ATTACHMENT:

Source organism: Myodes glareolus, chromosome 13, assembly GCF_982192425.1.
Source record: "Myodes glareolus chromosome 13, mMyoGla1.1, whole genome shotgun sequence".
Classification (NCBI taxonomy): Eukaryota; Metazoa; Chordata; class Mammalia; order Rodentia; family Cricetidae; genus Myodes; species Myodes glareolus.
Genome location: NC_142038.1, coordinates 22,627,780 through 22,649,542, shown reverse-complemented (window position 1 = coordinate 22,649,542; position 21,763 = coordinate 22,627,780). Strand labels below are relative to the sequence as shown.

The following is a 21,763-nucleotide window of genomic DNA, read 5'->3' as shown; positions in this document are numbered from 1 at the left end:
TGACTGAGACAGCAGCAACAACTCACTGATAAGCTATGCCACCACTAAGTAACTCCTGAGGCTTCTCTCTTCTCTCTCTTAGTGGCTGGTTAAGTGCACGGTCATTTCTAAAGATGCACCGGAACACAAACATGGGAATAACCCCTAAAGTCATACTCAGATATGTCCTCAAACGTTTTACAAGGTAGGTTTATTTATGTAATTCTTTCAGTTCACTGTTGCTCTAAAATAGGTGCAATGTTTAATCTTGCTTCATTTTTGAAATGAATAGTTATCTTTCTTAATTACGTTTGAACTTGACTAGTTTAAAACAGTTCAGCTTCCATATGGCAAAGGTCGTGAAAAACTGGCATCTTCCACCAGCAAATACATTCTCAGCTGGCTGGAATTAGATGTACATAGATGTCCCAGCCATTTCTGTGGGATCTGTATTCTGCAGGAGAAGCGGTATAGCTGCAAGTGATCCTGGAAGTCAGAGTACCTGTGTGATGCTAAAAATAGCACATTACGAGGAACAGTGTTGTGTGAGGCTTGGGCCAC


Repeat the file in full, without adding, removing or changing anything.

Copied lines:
Source organism: Myodes glareolus, chromosome 13, assembly GCF_982192425.1.
Source record: "Myodes glareolus chromosome 13, mMyoGla1.1, whole genome shotgun sequence".
Classification (NCBI taxonomy): Eukaryota; Metazoa; Chordata; class Mammalia; order Rodentia; family Cricetidae; genus Myodes; species Myodes glareolus.
Genome location: NC_142038.1, coordinates 22,627,780 through 22,649,542, shown reverse-complemented (window position 1 = coordinate 22,649,542; position 21,763 = coordinate 22,627,780). Strand labels below are relative to the sequence as shown.

The following is a 21,763-nucleotide window of genomic DNA, read 5'->3' as shown; positions in this document are numbered from 1 at the left end:
TGACTGAGACAGCAGCAACAACTCACTGATAAGCTATGCCACCACTAAGTAACTCCTGAGGCTTCTCTCTTCTCTCTCTTAGTGGCTGGTTAAGTGCACGGTCATTTCTAAAGATGCACCGGAACACAAACATGGGAATAACCCCTAAAGTCATACTCAGATATGTCCTCAAACGTTTTACAAGGTAGGTTTATTTATGTAATTCTTTCAGTTCACTGTTGCTCTAAAATAGGTGCAATGTTTAATCTTGCTTCATTTTTGAAATGAATAGTTATCTTTCTTAATTACGTTTGAACTTGACTAGTTTAAAACAGTTCAGCTTCCATATGGCAAAGGTCGTGAAAAACTGGCATCTTCCACCAGCAAATACATTCTCAGCTGGCTGGAATTAGATGTACATAGATGTCCCAGCCATTTCTGTGGGATCTGTATTCTGCAGGAGAAGCGGTATAGCTGCAAGTGATCCTGGAAGTCAGAGTACCTGTGTGATGCTAAAAATAGCACATTACGAGGAACAGTGTTGTGTGAGGCTTGGGCCAC